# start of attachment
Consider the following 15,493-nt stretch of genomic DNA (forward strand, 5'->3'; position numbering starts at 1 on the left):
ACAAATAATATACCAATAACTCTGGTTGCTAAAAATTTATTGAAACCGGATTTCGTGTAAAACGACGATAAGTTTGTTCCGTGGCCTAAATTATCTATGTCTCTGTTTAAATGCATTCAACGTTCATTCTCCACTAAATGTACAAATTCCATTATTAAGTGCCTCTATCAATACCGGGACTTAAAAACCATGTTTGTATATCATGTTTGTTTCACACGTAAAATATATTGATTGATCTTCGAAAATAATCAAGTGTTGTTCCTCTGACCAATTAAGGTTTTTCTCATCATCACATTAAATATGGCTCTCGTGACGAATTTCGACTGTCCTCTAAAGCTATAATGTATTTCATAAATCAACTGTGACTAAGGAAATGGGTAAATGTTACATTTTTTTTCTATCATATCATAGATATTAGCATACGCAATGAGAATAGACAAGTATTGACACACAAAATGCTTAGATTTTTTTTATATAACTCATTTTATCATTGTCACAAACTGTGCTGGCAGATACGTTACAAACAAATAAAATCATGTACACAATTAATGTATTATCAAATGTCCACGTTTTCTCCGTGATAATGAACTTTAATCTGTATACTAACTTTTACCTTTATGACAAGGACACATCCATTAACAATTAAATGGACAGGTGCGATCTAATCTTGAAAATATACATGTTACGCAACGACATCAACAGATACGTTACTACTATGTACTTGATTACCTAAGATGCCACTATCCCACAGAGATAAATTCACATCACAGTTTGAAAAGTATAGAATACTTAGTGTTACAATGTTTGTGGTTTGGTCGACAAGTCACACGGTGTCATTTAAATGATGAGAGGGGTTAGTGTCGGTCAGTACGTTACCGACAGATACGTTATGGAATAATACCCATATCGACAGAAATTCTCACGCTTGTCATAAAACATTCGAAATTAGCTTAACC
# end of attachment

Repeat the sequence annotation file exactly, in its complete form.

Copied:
Consider the following 15,493-nt stretch of genomic DNA (forward strand, 5'->3'; position numbering starts at 1 on the left):
ACAAATAATATACCAATAACTCTGGTTGCTAAAAATTTATTGAAACCGGATTTCGTGTAAAACGACGATAAGTTTGTTCCGTGGCCTAAATTATCTATGTCTCTGTTTAAATGCATTCAACGTTCATTCTCCACTAAATGTACAAATTCCATTATTAAGTGCCTCTATCAATACCGGGACTTAAAAACCATGTTTGTATATCATGTTTGTTTCACACGTAAAATATATTGATTGATCTTCGAAAATAATCAAGTGTTGTTCCTCTGACCAATTAAGGTTTTTCTCATCATCACATTAAATATGGCTCTCGTGACGAATTTCGACTGTCCTCTAAAGCTATAATGTATTTCATAAATCAACTGTGACTAAGGAAATGGGTAAATGTTACATTTTTTTTCTATCATATCATAGATATTAGCATACGCAATGAGAATAGACAAGTATTGACACACAAAATGCTTAGATTTTTTTTATATAACTCATTTTATCATTGTCACAAACTGTGCTGGCAGATACGTTACAAACAAATAAAATCATGTACACAATTAATGTATTATCAAATGTCCACGTTTTCTCCGTGATAATGAACTTTAATCTGTATACTAACTTTTACCTTTATGACAAGGACACATCCATTAACAATTAAATGGACAGGTGCGATCTAATCTTGAAAATATACATGTTACGCAACGACATCAACAGATACGTTACTACTATGTACTTGATTACCTAAGATGCCACTATCCCACAGAGATAAATTCACATCACAGTTTGAAAAGTATAGAATACTTAGTGTTACAATGTTTGTGGTTTGGTCGACAAGTCACACGGTGTCATTTAAATGATGAGAGGGGTTAGTGTCGGTCAGTACGTTACCGACAGATACGTTATGGAATAATACCCATATCGACAGAAATTCTCACGCTTGTCATAAAACATTCGAAATTAGCTTAACC